A small drone flits over opened earth, and an explosion appears on the video feed.
The drone has just dropped a grenade into a trench in Ukraine. The images were being projected on a giant screen in the Netherlands, in front of NATO military officers and defense company executives.
These drones being used against Ukrainian forces are "small, fast" and finding a way to defend against them is "complex," says Willem Koedam, a former Dutch air force officer turned expert for NATO's C-UAS unit, which looks at anti-drone defenses.
The solution may be complex, but it's not impossible.
Representatives from 57 companies visited a military base in the Dutch town of Vredepeel to present their systems to the NATO brass.
The systems they offer are designed to counter threats ranging from off-the-shelf drones available to the public to the Iranian Shahed drones used by Russia's forces.
"The best way to kill a Shahed is a jet" — meaning a jet-propelled drone — said Ludwig Fruhauf, head of DDTS, a German firm specializing in anti-drone defenses.
A jet-powered drone flying at 500 kph would be able to intercept a propellor-driven Shahed-136 travelling at 180 kph, he explained. And jet devices are cheaper than the rocket-type defenses usually employed.
But threats persist from much smaller drones, which can be deadly or destructive for critical infrastructure such as power stations, said Matt Roper of the NATO Communications and Information (NCI) Agency, the alliance's tech and cyber hub.
In some cases, the best method is not to blow a drone out of the sky, which could cause collateral damage, but to catch or redirect it.
Argus Interception, another German company, has developed a sort of "fishing net" to be used against enemy devices.
The target first has to be detected by radar, camera or by monitoring frequencies used to guide it.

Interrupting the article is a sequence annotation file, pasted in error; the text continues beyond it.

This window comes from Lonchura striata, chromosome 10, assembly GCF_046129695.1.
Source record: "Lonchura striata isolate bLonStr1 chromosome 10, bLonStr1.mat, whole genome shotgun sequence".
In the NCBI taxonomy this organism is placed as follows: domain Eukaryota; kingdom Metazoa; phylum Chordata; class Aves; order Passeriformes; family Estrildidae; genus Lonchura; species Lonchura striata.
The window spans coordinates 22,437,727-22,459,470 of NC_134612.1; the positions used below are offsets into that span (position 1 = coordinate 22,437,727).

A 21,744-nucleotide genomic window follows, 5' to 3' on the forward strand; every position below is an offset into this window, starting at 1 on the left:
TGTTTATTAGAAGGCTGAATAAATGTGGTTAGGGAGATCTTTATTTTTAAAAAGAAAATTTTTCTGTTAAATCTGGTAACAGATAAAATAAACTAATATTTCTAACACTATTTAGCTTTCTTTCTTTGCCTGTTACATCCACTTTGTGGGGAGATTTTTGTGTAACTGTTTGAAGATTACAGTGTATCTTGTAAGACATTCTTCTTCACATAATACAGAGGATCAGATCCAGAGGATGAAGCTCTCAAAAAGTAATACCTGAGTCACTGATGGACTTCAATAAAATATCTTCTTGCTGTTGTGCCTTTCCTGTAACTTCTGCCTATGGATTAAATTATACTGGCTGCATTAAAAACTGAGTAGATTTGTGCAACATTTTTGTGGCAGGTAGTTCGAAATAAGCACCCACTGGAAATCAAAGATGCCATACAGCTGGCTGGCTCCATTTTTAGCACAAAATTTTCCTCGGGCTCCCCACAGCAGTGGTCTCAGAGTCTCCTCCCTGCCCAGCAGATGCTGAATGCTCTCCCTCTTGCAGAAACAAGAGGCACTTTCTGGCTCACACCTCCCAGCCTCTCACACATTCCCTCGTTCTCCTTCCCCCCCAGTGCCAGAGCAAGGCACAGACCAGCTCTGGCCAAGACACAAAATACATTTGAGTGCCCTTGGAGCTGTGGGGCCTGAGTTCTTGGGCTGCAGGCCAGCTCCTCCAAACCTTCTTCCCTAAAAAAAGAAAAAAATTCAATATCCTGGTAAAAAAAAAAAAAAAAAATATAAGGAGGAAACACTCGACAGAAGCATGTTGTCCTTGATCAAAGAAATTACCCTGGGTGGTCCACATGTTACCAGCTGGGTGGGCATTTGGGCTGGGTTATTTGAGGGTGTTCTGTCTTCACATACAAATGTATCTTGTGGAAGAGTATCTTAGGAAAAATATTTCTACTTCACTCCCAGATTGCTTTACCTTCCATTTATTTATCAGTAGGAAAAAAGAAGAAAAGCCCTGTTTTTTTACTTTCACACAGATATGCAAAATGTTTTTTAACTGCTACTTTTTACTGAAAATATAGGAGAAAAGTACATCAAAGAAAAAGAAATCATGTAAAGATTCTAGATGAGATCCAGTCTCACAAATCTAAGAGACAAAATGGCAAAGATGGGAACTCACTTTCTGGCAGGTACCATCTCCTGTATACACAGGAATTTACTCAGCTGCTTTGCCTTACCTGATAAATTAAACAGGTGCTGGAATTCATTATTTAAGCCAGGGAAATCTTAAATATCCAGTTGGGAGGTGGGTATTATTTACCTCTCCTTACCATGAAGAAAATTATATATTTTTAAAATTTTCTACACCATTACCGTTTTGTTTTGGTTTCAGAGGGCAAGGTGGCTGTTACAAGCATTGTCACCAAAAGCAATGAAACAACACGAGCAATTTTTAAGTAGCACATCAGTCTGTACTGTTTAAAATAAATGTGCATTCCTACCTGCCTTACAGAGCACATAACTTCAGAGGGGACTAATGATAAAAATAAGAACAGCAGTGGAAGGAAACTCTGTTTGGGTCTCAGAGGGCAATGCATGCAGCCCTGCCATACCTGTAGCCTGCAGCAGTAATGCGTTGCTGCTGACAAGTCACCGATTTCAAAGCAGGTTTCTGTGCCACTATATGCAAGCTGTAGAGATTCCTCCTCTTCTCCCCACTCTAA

Once located, an interceptor drone is launched that fires the net over the hostile drone, allowing it to be captured. It is especially useful in protecting airports, Argus Interception boss Christian Schoening said.
For Romanian Air Force Captain Ionut-Vlad Cozmuta, however, that method may not be best against drones deployed by the Russian military close to Romanian airspace. Debris from some of them has been found in Romanian territory in recent weeks.
Romania, a NATO member, is keen to find ways to protect itself against possible drone attacks, and Cozmuta was carefully following the drone-defense exercises at the Vredepeel base.
He said signal "jamming" would be a solution, sending the device off-course rather than capturing it.
More aggressive than jamming is technology to seize control of an enemy drone and guide it to a new target or another destination.
But for that, NATO needs to establish a common standard allowing different anti-drone defense systems to speak to each other. That looks to now be in place with the adoption of a British system called Sapient.
Its use will bring "big benefits" to the alliance, a senior NATO officer in the NCI Agency, General Hans Folmer, told reporters.
No Ukrainian officer was present for the anti-drone exercises.
But NATO has "ongoing discussions" with the besieged country on these issues, said Claudio Palestini, a NATO science expert.
And the Ukrainians themselves "innovate on the ground all the time," he said.